"Accept" and "except" are homophones, meaning they sound basically the same, but have different meanings. This isn't a problem when speaking, because context usually makes the intended meaning clear. When you write, it can be difficult to remember which spelling goes with which meaning. If you pay attention to the word's position in the sentence and associate the word with similar words, it is easy to distinguish the two.
For most situations, you don't need to know what "accept" and "except" mean to use the right one. "Accept" is always a verb, and "except" is almost always a preposition or a conjunction. "Accept" is always an action; "accept" and "action" both begin with "a" and are performed by someone or something. You accept an award or a package. A business accepts credit cards. "Except" generally signifies no action, but it modifies an existing action or situation. You can eat everything except your vegetables. A business can accept every credit card except yours.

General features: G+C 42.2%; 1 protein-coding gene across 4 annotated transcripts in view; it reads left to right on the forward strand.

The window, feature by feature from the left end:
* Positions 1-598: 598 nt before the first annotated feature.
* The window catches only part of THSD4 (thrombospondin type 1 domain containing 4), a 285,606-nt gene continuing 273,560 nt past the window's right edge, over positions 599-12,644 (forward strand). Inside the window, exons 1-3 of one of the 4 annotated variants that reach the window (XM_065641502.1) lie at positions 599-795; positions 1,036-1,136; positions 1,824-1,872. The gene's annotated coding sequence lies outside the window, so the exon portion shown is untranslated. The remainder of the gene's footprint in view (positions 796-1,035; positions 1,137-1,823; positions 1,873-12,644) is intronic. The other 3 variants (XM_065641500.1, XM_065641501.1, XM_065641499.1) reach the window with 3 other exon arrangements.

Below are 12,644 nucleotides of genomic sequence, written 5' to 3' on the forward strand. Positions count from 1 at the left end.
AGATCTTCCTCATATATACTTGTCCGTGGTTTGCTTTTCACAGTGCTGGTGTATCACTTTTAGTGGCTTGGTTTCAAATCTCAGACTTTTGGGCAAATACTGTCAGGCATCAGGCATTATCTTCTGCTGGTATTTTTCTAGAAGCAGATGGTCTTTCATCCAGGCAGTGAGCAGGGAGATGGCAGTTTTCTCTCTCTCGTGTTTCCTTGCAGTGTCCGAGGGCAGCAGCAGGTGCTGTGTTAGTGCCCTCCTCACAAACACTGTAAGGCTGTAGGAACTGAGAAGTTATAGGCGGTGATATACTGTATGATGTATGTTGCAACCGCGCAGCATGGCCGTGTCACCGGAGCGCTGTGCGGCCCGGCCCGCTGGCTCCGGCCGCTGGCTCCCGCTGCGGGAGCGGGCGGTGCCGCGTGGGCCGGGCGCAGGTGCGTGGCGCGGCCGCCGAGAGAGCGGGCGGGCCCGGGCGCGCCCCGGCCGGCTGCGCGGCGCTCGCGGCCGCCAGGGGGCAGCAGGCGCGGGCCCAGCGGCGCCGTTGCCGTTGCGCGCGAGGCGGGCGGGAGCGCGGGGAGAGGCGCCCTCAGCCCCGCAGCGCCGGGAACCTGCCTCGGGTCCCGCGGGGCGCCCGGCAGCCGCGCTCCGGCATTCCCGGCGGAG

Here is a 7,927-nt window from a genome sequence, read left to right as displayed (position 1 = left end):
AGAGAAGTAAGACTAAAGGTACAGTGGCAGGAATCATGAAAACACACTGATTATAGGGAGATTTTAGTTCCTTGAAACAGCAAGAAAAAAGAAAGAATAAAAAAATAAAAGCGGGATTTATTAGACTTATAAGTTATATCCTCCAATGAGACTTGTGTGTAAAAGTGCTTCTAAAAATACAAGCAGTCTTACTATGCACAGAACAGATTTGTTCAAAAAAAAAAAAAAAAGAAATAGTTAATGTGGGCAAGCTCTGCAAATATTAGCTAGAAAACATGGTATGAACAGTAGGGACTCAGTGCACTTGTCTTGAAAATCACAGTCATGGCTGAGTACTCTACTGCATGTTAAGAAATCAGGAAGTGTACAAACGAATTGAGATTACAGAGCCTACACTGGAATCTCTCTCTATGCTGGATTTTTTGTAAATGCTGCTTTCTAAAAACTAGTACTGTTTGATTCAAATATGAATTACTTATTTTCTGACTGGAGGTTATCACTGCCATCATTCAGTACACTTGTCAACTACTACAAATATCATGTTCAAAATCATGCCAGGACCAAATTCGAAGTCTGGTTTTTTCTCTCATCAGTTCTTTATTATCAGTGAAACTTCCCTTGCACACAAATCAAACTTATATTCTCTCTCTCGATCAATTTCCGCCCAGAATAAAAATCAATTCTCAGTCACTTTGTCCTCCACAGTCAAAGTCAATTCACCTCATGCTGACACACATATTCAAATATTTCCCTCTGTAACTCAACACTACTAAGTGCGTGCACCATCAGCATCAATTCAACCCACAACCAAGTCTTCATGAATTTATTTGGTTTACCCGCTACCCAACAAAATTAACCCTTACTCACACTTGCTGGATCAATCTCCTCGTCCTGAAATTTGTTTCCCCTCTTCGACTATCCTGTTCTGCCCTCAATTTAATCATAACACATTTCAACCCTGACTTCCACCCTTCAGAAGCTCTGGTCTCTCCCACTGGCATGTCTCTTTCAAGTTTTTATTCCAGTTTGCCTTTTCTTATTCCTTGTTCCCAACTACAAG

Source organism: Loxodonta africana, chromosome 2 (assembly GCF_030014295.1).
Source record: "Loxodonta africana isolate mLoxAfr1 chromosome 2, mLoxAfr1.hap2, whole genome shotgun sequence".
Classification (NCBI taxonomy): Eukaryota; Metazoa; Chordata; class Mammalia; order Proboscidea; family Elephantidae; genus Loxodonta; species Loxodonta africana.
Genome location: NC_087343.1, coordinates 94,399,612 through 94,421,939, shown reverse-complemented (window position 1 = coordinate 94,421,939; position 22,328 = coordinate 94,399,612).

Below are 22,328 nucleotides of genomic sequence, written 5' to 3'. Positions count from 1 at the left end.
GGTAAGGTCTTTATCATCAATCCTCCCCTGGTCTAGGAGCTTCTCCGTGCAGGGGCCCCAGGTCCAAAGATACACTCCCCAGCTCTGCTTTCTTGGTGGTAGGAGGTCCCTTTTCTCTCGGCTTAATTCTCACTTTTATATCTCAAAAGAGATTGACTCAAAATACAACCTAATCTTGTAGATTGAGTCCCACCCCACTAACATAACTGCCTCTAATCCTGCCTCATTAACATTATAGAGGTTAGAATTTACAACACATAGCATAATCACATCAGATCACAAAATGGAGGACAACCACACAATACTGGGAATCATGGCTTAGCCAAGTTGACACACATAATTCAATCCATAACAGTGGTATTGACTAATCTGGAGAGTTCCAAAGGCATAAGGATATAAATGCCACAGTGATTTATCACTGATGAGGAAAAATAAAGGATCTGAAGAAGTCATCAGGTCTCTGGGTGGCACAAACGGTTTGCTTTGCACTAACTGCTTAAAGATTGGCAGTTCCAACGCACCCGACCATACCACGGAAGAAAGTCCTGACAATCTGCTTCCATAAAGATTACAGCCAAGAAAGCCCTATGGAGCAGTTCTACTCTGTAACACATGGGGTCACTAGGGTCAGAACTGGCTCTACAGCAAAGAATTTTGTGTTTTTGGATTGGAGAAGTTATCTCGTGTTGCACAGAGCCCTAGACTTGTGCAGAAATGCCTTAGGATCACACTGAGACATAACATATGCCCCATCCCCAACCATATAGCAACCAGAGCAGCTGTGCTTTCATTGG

You can't always tell which spelling to use based on where the word is, because rare occasions exist when "except" is a verb. In these situations, remember the difference between "accept" and "except" by associating "except" with other words that exclude. To except something is to exclude it, to cause it to exit the situation. These words all begin with "ex." If you don't intend to indicate exclusion, use "accept."
Steve Foster is an educator with a Master of Arts in English. As a writing instructor, Foster shows students the deep, repeatable logic behind grammar rules and the psychology behind document composition, working from the theory that students engage with and absorb ideas best when those ideas are wrapped in strong context.